of Powers to Congress
Article I, Section. 8.

The Congress shall have Power To lay and collect Taxes, Duties, Imposts and Excises, to pay the Debts and provide for the common Defence and general Welfare of the United States; but all Duties, Imposts and Excises shall be uniform throughout the United States;
To borrow Money on the credit of the United States;

To regulate Commerce with foreign Nations, and among the several States, and with the Indian Tribes;

To establish an uniform Rule of Naturalization, and uniform Laws on the subject of Bankruptcies throughout the United States;

To coin Money, regulate the Value thereof, and of foreign Coin, and fix the Standard of Weights and Measures;

To provide for the Punishment of counterfeiting the Securities and current Coin of the United States;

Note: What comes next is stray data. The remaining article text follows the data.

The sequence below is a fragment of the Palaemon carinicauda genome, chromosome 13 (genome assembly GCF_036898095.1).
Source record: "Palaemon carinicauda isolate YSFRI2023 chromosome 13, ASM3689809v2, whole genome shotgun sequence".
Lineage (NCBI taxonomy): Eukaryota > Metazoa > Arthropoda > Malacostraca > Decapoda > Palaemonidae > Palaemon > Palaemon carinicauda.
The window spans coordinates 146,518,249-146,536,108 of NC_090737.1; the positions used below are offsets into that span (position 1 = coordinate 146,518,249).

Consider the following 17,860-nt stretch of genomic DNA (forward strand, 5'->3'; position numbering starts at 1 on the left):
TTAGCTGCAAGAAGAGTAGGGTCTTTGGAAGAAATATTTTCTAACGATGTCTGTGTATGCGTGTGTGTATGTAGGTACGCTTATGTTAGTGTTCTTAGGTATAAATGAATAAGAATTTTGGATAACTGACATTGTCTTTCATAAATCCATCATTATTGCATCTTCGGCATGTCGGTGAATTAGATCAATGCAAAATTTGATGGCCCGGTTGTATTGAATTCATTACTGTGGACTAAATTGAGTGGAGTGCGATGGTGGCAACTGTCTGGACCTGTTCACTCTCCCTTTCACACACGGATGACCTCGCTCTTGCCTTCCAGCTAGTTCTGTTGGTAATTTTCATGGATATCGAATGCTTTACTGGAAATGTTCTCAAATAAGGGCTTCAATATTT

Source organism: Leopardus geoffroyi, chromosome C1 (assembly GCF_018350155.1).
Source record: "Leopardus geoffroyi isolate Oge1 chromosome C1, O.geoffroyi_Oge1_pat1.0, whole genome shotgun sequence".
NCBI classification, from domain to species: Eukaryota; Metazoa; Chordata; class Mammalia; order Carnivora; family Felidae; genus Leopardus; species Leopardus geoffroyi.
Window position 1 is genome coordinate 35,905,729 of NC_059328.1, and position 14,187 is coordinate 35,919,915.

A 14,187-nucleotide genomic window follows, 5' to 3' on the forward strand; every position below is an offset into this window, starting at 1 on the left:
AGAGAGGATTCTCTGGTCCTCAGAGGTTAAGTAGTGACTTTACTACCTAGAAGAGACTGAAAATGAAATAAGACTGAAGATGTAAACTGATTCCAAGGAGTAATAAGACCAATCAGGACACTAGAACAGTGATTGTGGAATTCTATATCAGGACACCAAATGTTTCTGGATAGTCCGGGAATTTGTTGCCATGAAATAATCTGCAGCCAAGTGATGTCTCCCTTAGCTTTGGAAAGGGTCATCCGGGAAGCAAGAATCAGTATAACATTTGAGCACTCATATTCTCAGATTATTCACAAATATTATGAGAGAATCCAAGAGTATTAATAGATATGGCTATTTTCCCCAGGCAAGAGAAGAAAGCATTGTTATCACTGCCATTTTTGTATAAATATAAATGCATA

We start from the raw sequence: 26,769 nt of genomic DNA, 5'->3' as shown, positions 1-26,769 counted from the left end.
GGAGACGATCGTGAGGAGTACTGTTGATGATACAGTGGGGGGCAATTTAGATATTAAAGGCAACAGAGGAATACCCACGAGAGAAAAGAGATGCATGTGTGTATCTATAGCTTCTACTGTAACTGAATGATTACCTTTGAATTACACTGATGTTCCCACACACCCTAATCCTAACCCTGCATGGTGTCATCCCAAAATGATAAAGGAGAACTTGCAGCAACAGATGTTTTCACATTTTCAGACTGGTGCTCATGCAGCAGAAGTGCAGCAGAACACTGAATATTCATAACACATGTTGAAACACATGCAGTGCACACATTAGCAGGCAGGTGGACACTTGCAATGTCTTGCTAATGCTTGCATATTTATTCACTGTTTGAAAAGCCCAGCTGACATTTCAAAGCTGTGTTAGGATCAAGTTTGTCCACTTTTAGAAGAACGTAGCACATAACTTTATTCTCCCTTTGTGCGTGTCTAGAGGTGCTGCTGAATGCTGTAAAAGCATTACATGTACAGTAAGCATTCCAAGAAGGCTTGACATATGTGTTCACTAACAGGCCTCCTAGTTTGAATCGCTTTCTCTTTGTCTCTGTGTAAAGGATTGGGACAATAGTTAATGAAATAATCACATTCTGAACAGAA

To establish Post Offices and post Roads;

To promote the Progress of Science and useful Arts, by securing for limited Times to Authors and Inventors the exclusive Right to their respective Writings and Discoveries;

To constitute Tribunals inferior to the supreme Court;

To define and punish Piracies and Felonies committed on the high Seas, and Offences against the Law of Nations;

To declare War, grant Letters of Marque and Reprisal, and make Rules concerning Captures on Land and Water;

To raise and support Armies, but no Appropriation of Money to that Use shall be for a longer Term than two Years;

To provide and maintain a Navy;

To make Rules for the Government and Regulation of the land and naval Forces;

To provide for calling forth the Militia to execute the Laws of the Union, suppress Insurrections and repel Invasions;